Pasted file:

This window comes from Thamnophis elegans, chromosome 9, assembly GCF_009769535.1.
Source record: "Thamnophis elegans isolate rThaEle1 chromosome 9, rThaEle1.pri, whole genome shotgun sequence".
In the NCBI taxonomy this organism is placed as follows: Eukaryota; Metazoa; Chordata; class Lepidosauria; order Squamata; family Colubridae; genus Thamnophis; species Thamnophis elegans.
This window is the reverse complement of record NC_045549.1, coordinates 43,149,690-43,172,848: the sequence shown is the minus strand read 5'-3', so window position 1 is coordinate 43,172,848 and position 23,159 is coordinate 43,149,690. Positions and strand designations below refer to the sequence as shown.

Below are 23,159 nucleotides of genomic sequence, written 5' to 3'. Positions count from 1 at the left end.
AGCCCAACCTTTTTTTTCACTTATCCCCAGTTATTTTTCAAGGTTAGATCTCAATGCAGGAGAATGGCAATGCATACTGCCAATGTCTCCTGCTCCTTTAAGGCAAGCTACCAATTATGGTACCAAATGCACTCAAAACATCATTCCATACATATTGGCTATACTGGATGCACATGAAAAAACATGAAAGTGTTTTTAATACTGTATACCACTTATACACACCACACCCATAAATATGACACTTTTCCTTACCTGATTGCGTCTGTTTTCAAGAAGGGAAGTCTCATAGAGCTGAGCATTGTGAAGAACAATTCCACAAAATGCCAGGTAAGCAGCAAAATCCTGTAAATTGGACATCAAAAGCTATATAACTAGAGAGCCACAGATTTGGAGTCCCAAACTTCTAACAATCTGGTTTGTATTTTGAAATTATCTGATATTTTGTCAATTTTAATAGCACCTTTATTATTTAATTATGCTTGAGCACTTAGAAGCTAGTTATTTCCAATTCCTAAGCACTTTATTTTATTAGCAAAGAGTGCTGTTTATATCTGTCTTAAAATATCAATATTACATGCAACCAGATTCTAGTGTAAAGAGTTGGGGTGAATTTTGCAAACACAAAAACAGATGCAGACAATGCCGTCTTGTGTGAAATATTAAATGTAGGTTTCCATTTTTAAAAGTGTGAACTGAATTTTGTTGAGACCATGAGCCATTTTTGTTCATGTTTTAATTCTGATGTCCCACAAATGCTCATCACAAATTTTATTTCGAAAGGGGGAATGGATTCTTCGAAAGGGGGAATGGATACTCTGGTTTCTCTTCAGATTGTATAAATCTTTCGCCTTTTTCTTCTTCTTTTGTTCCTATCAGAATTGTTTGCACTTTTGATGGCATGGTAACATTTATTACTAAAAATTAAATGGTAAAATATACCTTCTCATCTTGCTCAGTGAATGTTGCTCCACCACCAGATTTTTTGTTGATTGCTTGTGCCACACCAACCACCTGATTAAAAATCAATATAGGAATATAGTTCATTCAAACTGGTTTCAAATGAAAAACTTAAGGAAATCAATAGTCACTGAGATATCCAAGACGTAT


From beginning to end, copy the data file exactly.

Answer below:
This window comes from Thamnophis elegans, chromosome 9, assembly GCF_009769535.1.
Source record: "Thamnophis elegans isolate rThaEle1 chromosome 9, rThaEle1.pri, whole genome shotgun sequence".
In the NCBI taxonomy this organism is placed as follows: Eukaryota; Metazoa; Chordata; class Lepidosauria; order Squamata; family Colubridae; genus Thamnophis; species Thamnophis elegans.
This window is the reverse complement of record NC_045549.1, coordinates 43,149,690-43,172,848: the sequence shown is the minus strand read 5'-3', so window position 1 is coordinate 43,172,848 and position 23,159 is coordinate 43,149,690. Positions and strand designations below refer to the sequence as shown.

Below are 23,159 nucleotides of genomic sequence, written 5' to 3'. Positions count from 1 at the left end.
AGCCCAACCTTTTTTTTCACTTATCCCCAGTTATTTTTCAAGGTTAGATCTCAATGCAGGAGAATGGCAATGCATACTGCCAATGTCTCCTGCTCCTTTAAGGCAAGCTACCAATTATGGTACCAAATGCACTCAAAACATCATTCCATACATATTGGCTATACTGGATGCACATGAAAAAACATGAAAGTGTTTTTAATACTGTATACCACTTATACACACCACACCCATAAATATGACACTTTTCCTTACCTGATTGCGTCTGTTTTCAAGAAGGGAAGTCTCATAGAGCTGAGCATTGTGAAGAACAATTCCACAAAATGCCAGGTAAGCAGCAAAATCCTGTAAATTGGACATCAAAAGCTATATAACTAGAGAGCCACAGATTTGGAGTCCCAAACTTCTAACAATCTGGTTTGTATTTTGAAATTATCTGATATTTTGTCAATTTTAATAGCACCTTTATTATTTAATTATGCTTGAGCACTTAGAAGCTAGTTATTTCCAATTCCTAAGCACTTTATTTTATTAGCAAAGAGTGCTGTTTATATCTGTCTTAAAATATCAATATTACATGCAACCAGATTCTAGTGTAAAGAGTTGGGGTGAATTTTGCAAACACAAAAACAGATGCAGACAATGCCGTCTTGTGTGAAATATTAAATGTAGGTTTCCATTTTTAAAAGTGTGAACTGAATTTTGTTGAGACCATGAGCCATTTTTGTTCATGTTTTAATTCTGATGTCCCACAAATGCTCATCACAAATTTTATTTCGAAAGGGGGAATGGATTCTTCGAAAGGGGGAATGGATACTCTGGTTTCTCTTCAGATTGTATAAATCTTTCGCCTTTTTCTTCTTCTTTTGTTCCTATCAGAATTGTTTGCACTTTTGATGGCATGGTAACATTTATTACTAAAAATTAAATGGTAAAATATACCTTCTCATCTTGCTCAGTGAATGTTGCTCCACCACCAGATTTTTTGTTGATTGCTTGTGCCACACCAACCACCTGATTAAAAATCAATATAGGAATATAGTTCATTCAAACTGGTTTCAAATGAAAAACTTAAGGAAATCAATAGTCACTGAGATATCCAAGACGTAT